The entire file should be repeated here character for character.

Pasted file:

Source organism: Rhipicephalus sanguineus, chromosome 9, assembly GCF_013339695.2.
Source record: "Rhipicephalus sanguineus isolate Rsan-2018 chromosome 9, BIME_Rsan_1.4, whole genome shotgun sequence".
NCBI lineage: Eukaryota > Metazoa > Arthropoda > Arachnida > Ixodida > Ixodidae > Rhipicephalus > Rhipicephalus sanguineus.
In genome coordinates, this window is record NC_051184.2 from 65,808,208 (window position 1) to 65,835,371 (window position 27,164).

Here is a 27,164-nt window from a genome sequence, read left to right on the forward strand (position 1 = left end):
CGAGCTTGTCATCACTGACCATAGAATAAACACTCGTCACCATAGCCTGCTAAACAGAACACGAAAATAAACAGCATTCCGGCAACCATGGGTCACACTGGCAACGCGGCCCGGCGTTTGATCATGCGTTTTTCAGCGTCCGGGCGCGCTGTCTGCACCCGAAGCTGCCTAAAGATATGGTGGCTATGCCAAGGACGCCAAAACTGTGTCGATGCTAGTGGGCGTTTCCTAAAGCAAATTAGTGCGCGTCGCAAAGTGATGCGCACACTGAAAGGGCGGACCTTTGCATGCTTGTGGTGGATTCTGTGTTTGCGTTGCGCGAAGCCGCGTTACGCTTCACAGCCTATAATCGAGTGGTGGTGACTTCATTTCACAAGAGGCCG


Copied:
Source organism: Rhipicephalus sanguineus, chromosome 9, assembly GCF_013339695.2.
Source record: "Rhipicephalus sanguineus isolate Rsan-2018 chromosome 9, BIME_Rsan_1.4, whole genome shotgun sequence".
NCBI lineage: Eukaryota > Metazoa > Arthropoda > Arachnida > Ixodida > Ixodidae > Rhipicephalus > Rhipicephalus sanguineus.
In genome coordinates, this window is record NC_051184.2 from 65,808,208 (window position 1) to 65,835,371 (window position 27,164).

Here is a 27,164-nt window from a genome sequence, read left to right on the forward strand (position 1 = left end):
CGAGCTTGTCATCACTGACCATAGAATAAACACTCGTCACCATAGCCTGCTAAACAGAACACGAAAATAAACAGCATTCCGGCAACCATGGGTCACACTGGCAACGCGGCCCGGCGTTTGATCATGCGTTTTTCAGCGTCCGGGCGCGCTGTCTGCACCCGAAGCTGCCTAAAGATATGGTGGCTATGCCAAGGACGCCAAAACTGTGTCGATGCTAGTGGGCGTTTCCTAAAGCAAATTAGTGCGCGTCGCAAAGTGATGCGCACACTGAAAGGGCGGACCTTTGCATGCTTGTGGTGGATTCTGTGTTTGCGTTGCGCGAAGCCGCGTTACGCTTCACAGCCTATAATCGAGTGGTGGTGACTTCATTTCACAAGAGGCCG